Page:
Tag Archives: socially responsible investing

Greening in Sports, a Game Changer

Drexel student Danny Ricciardi wrote “Greening in Sports, a Game Changer” for Buzz On Broad. Read the full article here.

We live in a world where a change is needed, because a change is coming. The environment is not what it used to be, and the things we live on are the reason why. Before you read this please know that this is not a lecture on climate change or how you should recycle. Although you should recycle, this is a bigger movement.

The Natural Resources Defense Council (NRDC) is a nonprofit environmental organization that since 1970, have worked to protect the world’s natural resources. The organization was created to protect public health, the environment and the world’s natural resources. The NRDC has more than 1.3 million members, and that number continues to grow.

Continue reading on Buzz On Broad’s website

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Can You Leverage a Social Enterprise in the Era of Crowdfunding?

by Ron Ben-Zeev*

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That is the question I asked myself a few months ago. I was listening to Brian Meece, Founder and CEO of RocketHub, the third largest such platform in the U.S., who was speaking at a Start-up Weekend event I co-organized in Orlando, Florida.

Crowd funding or crowdfunding (alternately crowd financing, equity crowdfunding, or hyper funding) describes the collective effort of individuals who network and pool their money, usually via the Internet, to support efforts initiated by other people or organizations.

As Brian was speaking, my mind was spinning in many directions. Can this help my start-up? How? Can the funds raised make a true difference or is the potential exposure enough? Continue reading

Challenges and Opportunities of Investing in Cleantech and Renewable Energy

By Zhan Zhou*

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Based on the database of the Cleantech Group, there are about 19,200 cleantech companies in the world, of which over 1/3  are based in the United States.[I] Despite some minor setbacks, there is no doubt that cleantech has become one of the most targeted sectors for both public and private investment. A few numbers can shed light on the fact that the cleantech industry has emerged to be a fast-growing industry of great political and environmental significance:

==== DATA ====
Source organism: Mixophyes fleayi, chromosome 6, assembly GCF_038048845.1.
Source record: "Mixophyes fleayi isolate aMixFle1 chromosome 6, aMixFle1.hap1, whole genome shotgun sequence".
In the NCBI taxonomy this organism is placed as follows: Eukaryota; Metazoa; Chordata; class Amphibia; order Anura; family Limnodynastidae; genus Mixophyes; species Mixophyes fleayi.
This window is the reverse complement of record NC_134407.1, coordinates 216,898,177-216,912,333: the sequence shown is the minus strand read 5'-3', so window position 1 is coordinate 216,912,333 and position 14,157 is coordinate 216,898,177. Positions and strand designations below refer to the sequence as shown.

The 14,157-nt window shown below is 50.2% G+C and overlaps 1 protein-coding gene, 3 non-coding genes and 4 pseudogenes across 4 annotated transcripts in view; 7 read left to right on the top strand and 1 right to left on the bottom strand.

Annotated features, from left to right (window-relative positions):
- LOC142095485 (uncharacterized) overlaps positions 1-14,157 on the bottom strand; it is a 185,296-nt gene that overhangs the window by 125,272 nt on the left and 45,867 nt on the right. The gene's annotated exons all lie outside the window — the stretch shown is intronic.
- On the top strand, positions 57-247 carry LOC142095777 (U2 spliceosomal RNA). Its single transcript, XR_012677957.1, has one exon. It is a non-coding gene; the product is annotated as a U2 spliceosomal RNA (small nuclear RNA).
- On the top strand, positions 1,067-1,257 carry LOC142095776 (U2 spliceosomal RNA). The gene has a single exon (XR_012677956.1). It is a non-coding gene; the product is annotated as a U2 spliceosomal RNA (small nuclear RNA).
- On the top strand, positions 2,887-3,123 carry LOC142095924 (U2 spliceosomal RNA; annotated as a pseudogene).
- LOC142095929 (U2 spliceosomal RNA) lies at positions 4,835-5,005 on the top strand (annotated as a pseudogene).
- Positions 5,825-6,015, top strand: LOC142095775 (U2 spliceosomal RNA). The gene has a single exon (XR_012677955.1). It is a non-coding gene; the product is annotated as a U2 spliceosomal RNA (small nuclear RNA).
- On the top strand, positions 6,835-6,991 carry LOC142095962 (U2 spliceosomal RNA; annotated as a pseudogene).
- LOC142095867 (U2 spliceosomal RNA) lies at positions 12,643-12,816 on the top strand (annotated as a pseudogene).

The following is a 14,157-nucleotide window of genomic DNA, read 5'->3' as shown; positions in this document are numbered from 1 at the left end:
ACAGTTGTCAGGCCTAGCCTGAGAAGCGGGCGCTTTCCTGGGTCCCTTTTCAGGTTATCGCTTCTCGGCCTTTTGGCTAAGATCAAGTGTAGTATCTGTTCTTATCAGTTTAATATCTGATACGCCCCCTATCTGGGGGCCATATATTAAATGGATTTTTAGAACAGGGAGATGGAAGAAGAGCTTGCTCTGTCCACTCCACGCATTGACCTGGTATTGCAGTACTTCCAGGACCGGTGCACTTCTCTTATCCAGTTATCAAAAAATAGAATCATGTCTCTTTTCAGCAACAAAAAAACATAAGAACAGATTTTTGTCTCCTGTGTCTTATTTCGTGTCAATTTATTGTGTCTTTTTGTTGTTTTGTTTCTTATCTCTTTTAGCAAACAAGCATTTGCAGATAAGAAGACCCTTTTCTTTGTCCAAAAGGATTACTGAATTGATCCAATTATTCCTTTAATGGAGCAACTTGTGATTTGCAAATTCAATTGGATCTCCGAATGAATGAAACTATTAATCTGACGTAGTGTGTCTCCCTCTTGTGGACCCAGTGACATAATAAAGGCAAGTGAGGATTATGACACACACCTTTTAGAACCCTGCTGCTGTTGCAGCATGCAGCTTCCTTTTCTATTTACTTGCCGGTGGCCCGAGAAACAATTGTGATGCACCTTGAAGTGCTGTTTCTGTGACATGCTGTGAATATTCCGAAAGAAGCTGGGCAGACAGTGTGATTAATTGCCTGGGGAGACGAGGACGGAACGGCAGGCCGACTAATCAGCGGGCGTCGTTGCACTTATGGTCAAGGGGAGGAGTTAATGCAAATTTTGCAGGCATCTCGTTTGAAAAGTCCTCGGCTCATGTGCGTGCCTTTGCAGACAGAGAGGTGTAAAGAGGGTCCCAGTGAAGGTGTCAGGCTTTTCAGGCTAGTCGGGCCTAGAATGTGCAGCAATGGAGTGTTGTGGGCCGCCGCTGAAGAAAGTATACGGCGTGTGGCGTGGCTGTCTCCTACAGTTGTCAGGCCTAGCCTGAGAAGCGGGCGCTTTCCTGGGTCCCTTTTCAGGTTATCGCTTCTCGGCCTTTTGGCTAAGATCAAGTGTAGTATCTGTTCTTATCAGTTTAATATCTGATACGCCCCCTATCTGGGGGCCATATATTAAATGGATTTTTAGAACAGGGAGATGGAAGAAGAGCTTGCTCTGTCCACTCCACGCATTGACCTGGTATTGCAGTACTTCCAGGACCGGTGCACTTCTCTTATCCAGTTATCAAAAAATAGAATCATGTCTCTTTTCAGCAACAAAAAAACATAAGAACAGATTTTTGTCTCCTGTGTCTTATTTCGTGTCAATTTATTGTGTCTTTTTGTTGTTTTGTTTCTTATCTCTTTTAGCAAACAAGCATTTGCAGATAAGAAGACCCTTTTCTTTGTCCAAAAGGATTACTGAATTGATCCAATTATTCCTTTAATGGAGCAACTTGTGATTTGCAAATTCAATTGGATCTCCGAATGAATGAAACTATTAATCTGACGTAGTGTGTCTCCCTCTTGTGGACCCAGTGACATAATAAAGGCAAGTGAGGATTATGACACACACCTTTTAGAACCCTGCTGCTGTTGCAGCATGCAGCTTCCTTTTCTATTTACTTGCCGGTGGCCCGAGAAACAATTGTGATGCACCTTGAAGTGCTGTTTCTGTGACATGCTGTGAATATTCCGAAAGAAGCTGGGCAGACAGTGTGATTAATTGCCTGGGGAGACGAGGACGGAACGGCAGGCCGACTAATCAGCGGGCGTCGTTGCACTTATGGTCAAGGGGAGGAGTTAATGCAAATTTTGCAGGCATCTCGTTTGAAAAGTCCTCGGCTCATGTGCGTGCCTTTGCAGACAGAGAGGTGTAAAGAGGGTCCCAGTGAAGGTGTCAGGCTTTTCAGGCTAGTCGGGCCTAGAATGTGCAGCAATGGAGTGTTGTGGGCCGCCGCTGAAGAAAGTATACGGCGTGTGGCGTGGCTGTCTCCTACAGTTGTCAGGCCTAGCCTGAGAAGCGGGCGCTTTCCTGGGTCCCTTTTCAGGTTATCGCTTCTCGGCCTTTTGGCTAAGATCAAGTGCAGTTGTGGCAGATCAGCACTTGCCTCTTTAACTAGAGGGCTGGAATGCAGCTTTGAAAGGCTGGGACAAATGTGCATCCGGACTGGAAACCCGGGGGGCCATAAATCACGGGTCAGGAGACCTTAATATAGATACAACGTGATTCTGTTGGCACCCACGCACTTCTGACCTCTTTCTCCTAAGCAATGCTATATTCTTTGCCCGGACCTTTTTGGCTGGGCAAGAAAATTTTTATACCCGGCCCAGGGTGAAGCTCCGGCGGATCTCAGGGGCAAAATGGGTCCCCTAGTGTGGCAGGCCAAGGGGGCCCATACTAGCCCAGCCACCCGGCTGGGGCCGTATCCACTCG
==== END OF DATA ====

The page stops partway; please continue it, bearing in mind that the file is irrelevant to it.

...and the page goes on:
• During 2012 alone, cleantech companies around the globe raised $6.56 billion of venture capital across 732 deals [II]
  • For the global Foreign Direct Investment (FDI), the cleantech sector ranked as the second largest sector after oil and gas by attracting $12 billion from the global FDI into the U.S. in 2011, making it the fastest growth sector for the past decade [III]
  • Through July 20th, 2012, the §1603 American Recovery and Reinvestment Act program had awarded $13.0 billion to nearly 45,000 renewable energy projects [IV]

Market Challenges
With a seemingly growing appetite for investment in cleantech, some important market challenges lie ahead. Continue reading

Clean Energy Challenges and Opportunities for Investing in Sustainability

by Sharon Muli*

BaxterJason Baxter of Drexel University

If the Earth had six massive solar installations measuring 200 miles long by 200 miles wide filled with 10% efficient solar cells, it could generate enough energy to meet global demand.  While this is a powerful vision that demonstrates the high potential of solar power, it sounds like a rather absurd thought. Yet this image raises a fundamental question; how can we take better advantage of solar power?

This issue was discussed during the Clean Energy and Sustainability Investing Workshop at the Wharton Social Impact Conference on November 16, 2012, organized by the Wharton Social Impact Initiative.  This year, the theme of the conference was “The Finance of Impact:  Innovative Approaches to Social Change”. The discussion of photovoltaics (PV) emerged as a clear example of how financial investments and technological development can lead to more sustainable change. Continue reading

UBS Q-series Inflection Points: Towards Sustainability

*by Candice D. McLeod

Last month, UBS hosted Inflection Points: Towards Sustainability at the Bloomberg headquarters, as part of their annual Q-series initiative. The Q in Q-series stands for asking questions, particularly tough questions, as noted by Penn alumna and UBS Head of Global Sector Research, Erika Karp, who helmed the event.

Erika Karp, UBS, Head of Global Sector Research

The event’s main tough question: How do companies not only identify the inflection points in the their industry –“defined as accelerating rates of system-wide change that alter the manner in which industry leaders think and act”- , but also leverage these changes into driving sales and profits? Continue reading